We arrived at Whiskey Jack Lake early in the afternoon. It was nice to relax next to the lake for the rest of the afternoon. Even better, the sky was clear so it looked like it would be a perfect night to watch the aurora. We sat next to the lake as the sun began to set. About the same time, the clouds started to roll in. By the time darkness fell on the lake, the sky was covered in clouds. I decided to go to bed and set an alarm to get up in a few hours to check and see if the clouds were gone. Unfortunately, when I checked, they were still there.
The next day brought more beautiful scenery and great hiking. The trail looped around and eventually returned to the shore of Angleworm Lake. There were a couple sketchy sections of the trail this day. One of which
was crossing a beaver dam. It was at this point I thought of our location and realized that we were many miles from any civilization and hadn’t seen another person since we started hiking. While I enjoy the solitude, the “what if” scenarios of getting hurt out there were a bit scary. This later prompted us to purchase a DeLorme in-Reach to be prepared in case something did happen on future trips.
The last night we found a spot to camp that had a great view overlooking the lake. We had noticed earlier in the day that our Katadyn Hiker Pro water filter kept getting more difficult to pump. That night, as we gathered water, it broke. The valve that kept the water from going back into the lake was no longer functioning, allowing the water to return to the lake instead of getting filtered into our bottles. Luckily, I was able to get Tammy to help me so we could kink the input hose on each pump to keep the water from returning to the lake. It was a very slow process, but it worked. We later learned that there is algae in some of the Boundary Waters lakes that will clog water filters. Ours just got clogged to the point that it broke. When I returned home, I contacted Katadyn and they were nice enough to me a replacement for the broken housing.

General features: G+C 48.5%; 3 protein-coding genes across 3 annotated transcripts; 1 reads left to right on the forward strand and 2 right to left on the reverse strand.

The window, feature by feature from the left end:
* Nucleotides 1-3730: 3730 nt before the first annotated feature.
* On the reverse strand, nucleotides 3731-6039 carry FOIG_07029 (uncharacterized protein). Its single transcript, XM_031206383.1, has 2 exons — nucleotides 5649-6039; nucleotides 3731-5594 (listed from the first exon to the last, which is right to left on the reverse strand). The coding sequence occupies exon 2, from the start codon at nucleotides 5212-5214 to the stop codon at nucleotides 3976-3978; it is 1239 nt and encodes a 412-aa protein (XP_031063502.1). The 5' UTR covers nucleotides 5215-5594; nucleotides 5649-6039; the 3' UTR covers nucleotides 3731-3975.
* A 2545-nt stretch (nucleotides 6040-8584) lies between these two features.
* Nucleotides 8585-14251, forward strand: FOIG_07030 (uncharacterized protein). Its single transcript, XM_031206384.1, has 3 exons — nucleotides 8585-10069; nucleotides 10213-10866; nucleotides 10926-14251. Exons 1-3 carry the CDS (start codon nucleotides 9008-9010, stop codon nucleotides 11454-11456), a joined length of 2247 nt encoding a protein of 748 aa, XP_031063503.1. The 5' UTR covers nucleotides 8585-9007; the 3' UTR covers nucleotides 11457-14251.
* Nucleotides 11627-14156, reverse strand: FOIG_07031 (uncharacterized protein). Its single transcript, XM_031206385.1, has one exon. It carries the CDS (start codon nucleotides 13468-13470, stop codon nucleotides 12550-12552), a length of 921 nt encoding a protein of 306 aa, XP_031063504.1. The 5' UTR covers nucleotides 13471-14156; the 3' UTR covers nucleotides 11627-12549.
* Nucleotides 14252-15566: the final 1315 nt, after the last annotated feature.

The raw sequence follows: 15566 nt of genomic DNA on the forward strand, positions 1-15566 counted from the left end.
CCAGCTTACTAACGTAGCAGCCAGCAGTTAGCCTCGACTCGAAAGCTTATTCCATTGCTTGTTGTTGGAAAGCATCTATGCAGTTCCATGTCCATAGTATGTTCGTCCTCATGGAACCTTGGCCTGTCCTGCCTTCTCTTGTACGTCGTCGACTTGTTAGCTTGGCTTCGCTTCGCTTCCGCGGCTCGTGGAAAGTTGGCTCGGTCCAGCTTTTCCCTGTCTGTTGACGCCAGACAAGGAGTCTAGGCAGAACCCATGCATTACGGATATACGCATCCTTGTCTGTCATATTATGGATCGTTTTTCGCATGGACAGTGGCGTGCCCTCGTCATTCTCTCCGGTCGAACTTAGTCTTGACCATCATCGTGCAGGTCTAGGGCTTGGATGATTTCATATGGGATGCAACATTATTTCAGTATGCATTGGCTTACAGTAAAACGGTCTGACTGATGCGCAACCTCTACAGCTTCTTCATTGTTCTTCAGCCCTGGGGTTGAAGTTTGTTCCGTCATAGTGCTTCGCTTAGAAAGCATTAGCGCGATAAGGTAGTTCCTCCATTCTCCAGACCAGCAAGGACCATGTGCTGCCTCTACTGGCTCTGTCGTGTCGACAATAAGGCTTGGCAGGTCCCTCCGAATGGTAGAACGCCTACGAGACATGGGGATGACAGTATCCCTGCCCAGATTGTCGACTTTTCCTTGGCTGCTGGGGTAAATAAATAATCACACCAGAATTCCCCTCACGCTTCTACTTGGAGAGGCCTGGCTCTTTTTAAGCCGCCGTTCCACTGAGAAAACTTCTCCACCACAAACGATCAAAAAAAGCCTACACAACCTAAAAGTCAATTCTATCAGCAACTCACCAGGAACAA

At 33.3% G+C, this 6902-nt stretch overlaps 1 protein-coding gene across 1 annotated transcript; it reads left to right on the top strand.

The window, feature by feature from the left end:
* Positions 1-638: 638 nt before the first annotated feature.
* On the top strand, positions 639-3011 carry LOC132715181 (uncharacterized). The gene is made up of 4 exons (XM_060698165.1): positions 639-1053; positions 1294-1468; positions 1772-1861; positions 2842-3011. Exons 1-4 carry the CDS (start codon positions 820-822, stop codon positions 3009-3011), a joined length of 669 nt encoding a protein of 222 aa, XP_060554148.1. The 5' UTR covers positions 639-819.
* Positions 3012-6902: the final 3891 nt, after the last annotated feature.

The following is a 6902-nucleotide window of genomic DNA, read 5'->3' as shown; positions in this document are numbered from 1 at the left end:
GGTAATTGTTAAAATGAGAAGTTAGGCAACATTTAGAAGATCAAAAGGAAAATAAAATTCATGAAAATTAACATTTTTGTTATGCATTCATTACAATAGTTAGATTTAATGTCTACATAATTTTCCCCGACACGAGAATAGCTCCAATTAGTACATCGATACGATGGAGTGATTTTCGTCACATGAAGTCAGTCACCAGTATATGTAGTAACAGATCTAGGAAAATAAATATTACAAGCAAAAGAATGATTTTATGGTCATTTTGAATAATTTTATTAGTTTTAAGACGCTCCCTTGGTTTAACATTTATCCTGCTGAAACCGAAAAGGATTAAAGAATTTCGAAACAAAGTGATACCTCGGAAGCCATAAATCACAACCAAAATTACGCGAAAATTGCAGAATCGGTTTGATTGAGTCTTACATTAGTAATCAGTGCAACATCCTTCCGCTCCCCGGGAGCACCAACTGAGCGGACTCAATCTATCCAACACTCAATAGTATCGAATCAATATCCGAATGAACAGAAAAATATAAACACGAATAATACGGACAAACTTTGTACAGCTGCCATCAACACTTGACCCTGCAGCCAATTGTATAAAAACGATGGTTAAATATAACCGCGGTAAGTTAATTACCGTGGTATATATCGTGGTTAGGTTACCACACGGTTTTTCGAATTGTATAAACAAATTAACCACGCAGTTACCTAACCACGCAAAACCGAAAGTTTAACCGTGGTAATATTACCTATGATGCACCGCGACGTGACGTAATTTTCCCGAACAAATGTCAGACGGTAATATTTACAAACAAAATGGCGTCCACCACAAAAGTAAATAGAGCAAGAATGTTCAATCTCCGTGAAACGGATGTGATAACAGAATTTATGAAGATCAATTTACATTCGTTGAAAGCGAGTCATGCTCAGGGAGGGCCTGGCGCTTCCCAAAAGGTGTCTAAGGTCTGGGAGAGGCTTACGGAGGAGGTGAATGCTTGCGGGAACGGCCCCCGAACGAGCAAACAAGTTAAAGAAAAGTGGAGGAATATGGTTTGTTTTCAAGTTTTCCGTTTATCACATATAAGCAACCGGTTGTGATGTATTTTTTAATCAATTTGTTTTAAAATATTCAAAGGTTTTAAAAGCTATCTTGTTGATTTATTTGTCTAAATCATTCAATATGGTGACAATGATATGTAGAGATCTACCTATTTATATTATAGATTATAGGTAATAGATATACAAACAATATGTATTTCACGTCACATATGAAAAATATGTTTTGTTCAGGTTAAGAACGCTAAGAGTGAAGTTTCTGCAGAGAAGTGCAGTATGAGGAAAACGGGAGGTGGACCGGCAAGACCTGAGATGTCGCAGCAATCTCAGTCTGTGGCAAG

The next morning, we were sad that the trip was coming to an end, but there is always that part that is ready to return to civilization as well. As we started hiking, we saw a person canoeing across the lake. That was the first person we saw while we were on the trail. The hike out was rather easy, and we were glad to see the car at the trailhead. Unfortunately, we did not see and bears, moose, wolves, or the northern lights on this trip. Even though we did not see what we were hoping to, the scenery that we did see made up for it. It was a beautiful trail and the weather while we were there was great for hiking. I have always been one that prefers to go south on vacation, but this trip has started to change my mindset.